today is Oct 01, 2022

Over the last 30 years, Powder senior photographer, Greg Von Doersten has been pursuing cutting edge ski stories in remote corners of the globe. His story-driven narratives and diverse body of work spans from his home in Jackson, Wyoming to the development of heli-skiing in Alaska and Russia, exotic ski mountaineering stories in the Pir Panjal range in India, and skiing in the Alborz mountains of Iran to name a few.

Greg discovered the Tetons through summer camp in the 1980’s, where he honed his climbing and mountaineering skills that would help to develop his eye for adventure and travel photography. Graduating from the University of Montana in Forestry and Recreation Management with an emphasis in Ski Area Management and Backcountry Ski Guiding would provide an integral path to his upcoming profession.

Returning to Jackson in his early 20’s, Greg began documenting the skiers and mountaineers of the Tetons such as Bill Briggs and Doug Coombs, who would go on to mentor and inspire him to pursue his passion for photography and life in the mountains.

Today, he credits the athletes, friends and mentors that have worked with him over his career to continue to progress the sport of skiing and adventure sports so others may find the beauty of a still photo captured in the mountains and rivers that have been a vital part of his life.

Here’s what GVD considers to be the top 5 of his career thus far. Enjoy!

Doug Coombs. Jackson Hole, Wyoming

Photo Credit: Greg Von Doersten

Doug Coombs. Jackson Hole, Wyoming

Friend, mentor and visionary, are some words that come to mind when I think of Doug. He was a force of nature and one of the kindest and most impassioned skiers who would take you to the ultimate ski runs of your life if you let him. This photo of Coombs was part of a portrait series on ski mountaineers during the 90’s who were pushing the sport and its development of big mountain objectives. Bill Briggs, Eric Pehota, Ptor Spricenieks and Troy Jungen were some of the subjects I covered in a year long project shot on a medium format, Mamiya 645, with Kodak 800 Tri-X film.

Jeremy Nobis. Chilkat Mountains, Alaska

Photo Credit: Greg Von Doersten

Jeremy Nobis. Chilkat Mountains, Alaska

It was 1996 and a brash, red headed, US Ski Team member named Jeremy Nobis was ushered into one of TGR's AK productions by Dynastar team manager, Charlie Adams. Adams thought Nobis might be a good fit for AK's big mountain freeride scene. In the early days of AK freeriding many of the athletes would make small turns, tic-tocking their way down the peaks. Nobis opened up a revolutionary new style in big mountain skiing which was balls to the wall, big GS turns to fast straight lines in the out runs which would change the face of big mountain skiing forever.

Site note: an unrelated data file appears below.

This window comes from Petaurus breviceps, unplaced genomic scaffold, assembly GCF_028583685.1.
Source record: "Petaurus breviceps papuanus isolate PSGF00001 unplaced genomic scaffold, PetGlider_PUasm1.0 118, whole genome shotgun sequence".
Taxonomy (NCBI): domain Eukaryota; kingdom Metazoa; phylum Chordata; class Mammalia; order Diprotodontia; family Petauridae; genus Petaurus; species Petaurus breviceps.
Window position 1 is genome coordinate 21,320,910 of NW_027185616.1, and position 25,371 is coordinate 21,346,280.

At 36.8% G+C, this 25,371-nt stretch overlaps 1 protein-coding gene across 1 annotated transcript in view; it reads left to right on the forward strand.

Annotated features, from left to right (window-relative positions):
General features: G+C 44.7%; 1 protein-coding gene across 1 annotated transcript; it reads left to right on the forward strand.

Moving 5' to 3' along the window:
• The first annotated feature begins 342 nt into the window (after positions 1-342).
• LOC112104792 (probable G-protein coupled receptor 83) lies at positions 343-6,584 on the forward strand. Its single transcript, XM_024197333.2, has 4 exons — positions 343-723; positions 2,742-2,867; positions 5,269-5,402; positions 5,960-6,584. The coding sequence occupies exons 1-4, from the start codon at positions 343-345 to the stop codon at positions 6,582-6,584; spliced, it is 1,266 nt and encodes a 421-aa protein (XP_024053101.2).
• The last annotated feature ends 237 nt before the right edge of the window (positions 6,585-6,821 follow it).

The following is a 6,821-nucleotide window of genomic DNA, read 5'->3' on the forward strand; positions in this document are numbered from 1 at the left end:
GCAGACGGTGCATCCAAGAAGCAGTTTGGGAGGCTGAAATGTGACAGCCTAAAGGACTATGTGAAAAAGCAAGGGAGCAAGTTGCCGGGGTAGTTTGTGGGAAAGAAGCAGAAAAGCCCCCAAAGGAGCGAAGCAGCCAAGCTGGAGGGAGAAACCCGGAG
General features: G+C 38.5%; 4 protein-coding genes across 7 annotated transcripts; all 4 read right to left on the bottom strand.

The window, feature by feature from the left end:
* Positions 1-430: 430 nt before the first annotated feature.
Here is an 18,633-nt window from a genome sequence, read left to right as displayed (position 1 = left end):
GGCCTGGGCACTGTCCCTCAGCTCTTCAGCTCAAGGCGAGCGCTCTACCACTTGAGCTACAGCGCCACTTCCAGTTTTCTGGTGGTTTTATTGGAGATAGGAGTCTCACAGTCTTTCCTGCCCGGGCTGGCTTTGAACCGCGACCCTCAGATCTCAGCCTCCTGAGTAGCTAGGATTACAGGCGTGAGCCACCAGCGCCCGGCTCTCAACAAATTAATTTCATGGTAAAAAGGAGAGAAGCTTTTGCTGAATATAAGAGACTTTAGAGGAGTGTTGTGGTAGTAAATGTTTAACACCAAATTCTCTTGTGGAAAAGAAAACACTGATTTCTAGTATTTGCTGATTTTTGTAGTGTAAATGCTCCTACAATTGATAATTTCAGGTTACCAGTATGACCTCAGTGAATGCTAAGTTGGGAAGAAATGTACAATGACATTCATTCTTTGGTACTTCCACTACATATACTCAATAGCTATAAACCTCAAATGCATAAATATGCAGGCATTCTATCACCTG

Chris Benchetler. Haines, Alaska

Photo Credit: Greg Von Doersten

Chris Benchetler. Haines, Alaska

In the Spring of 2012, I teamed up with TGR/Atomic athletes Tim Durtschi and Chris Benchetler to capture the new wave of big mountain skiing which was starting to develop with skiers like Sage Catabriga-Alosa in the late 90’s. The athletes were linking big spins and giant airs with heavy consequences on some of the gnarly lines in AK at the time. What transformed was a new era of Alaska big mountain skiing that is still prevalent today and being pushed by athletes in the 2020’s.

Danny Suarez. Jackson Hole backcountry, Wyoming

Photo Credit: Greg Von Doersten

Danny Suarez. Jackson Hole backcountry, Wyoming

Early morning light is some of my favorite light to work in capturing the action and magenta colored alpenglow light.

Ariana Tricomi. Jackson Hole backcountry, Wyoming

Photo Credit: Greg Von Doersten

Ariana Tricomi. Jackson Hole backcountry, Wyoming

I love being in the mountains, skiing with friends and capturing dynamic filtered light with a playful skier like FWT champion Ariana Tricomi. When the atmospheric conditions align with low density snow and epic backdrops and I'm there to capture a once in a lifetime image that will stand the test of time…this is what I live for.

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